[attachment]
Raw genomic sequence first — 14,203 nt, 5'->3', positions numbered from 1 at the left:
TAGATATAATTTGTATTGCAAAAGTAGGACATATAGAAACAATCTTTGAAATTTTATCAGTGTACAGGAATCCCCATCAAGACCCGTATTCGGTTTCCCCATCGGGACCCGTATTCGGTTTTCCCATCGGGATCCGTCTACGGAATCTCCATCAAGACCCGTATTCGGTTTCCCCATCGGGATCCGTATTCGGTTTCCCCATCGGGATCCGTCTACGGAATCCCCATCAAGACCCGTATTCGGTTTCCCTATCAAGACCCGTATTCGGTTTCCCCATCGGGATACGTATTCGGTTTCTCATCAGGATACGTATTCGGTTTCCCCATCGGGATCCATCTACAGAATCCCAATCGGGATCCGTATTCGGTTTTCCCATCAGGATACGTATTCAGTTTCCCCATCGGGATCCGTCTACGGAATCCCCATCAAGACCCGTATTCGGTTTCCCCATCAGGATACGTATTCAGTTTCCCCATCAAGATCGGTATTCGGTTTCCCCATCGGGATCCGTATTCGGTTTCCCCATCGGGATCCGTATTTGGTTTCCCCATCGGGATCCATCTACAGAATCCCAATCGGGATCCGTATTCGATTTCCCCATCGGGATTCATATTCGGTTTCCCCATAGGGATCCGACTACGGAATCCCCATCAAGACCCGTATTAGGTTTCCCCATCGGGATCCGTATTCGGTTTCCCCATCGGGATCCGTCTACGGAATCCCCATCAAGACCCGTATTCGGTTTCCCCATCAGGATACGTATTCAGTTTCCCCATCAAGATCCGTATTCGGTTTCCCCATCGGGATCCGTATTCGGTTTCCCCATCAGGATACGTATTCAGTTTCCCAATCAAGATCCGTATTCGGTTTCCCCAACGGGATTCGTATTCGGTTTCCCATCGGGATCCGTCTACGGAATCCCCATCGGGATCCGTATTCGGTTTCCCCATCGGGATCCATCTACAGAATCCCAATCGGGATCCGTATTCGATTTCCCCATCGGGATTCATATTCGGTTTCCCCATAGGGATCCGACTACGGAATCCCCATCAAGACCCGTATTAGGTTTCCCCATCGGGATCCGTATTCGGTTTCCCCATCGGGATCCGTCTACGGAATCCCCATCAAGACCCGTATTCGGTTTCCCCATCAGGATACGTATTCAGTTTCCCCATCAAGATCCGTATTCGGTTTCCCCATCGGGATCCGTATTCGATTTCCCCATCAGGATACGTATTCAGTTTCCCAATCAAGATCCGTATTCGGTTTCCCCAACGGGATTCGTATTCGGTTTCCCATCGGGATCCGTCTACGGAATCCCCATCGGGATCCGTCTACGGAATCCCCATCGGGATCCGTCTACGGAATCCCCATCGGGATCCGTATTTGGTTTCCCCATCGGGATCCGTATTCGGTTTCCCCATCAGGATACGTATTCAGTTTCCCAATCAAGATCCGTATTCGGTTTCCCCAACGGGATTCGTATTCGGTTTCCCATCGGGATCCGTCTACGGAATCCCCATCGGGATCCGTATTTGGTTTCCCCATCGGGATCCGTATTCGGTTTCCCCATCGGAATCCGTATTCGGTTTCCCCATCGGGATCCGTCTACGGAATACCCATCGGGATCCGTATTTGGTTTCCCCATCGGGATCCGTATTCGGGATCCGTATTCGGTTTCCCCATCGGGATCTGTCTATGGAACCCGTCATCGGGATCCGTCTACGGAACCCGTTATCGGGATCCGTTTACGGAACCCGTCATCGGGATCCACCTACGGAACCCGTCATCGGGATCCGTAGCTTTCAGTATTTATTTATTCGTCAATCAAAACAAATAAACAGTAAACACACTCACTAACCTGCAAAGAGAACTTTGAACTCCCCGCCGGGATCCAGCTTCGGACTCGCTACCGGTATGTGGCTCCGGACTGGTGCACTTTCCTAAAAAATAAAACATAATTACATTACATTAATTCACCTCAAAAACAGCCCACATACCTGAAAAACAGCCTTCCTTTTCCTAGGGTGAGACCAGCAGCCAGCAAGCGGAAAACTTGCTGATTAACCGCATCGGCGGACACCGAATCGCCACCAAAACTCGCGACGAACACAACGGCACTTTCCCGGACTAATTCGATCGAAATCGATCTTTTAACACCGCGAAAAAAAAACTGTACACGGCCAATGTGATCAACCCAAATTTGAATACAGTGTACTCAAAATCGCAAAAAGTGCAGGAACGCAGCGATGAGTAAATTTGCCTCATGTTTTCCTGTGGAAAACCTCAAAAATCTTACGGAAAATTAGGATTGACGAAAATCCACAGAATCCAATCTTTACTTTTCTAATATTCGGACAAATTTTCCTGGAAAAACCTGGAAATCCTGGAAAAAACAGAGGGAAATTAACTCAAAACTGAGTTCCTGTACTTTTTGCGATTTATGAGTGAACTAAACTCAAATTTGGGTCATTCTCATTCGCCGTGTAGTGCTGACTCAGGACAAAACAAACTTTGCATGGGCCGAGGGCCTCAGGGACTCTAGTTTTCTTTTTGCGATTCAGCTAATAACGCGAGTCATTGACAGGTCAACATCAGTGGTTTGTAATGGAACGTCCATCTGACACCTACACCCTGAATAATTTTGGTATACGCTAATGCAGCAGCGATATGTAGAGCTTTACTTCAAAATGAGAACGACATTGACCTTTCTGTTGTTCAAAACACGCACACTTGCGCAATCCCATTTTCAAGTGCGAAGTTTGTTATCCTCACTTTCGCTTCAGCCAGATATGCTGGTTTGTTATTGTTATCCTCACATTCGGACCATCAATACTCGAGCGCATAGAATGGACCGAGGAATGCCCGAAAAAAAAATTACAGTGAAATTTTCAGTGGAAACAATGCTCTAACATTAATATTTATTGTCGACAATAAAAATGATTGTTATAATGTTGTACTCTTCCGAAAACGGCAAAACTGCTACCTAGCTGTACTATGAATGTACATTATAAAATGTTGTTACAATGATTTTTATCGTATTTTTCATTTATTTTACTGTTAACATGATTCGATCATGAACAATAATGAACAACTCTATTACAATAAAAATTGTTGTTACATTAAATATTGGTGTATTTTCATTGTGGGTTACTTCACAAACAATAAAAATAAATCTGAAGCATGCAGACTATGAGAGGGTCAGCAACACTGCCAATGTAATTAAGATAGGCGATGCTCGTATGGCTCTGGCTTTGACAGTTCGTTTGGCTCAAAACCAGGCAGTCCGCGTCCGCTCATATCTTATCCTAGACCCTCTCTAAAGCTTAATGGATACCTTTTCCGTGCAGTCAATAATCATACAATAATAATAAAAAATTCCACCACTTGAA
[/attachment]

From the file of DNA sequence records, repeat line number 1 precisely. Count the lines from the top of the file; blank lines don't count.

Raw genomic sequence first — 14,203 nt, 5'->3', positions numbered from 1 at the left: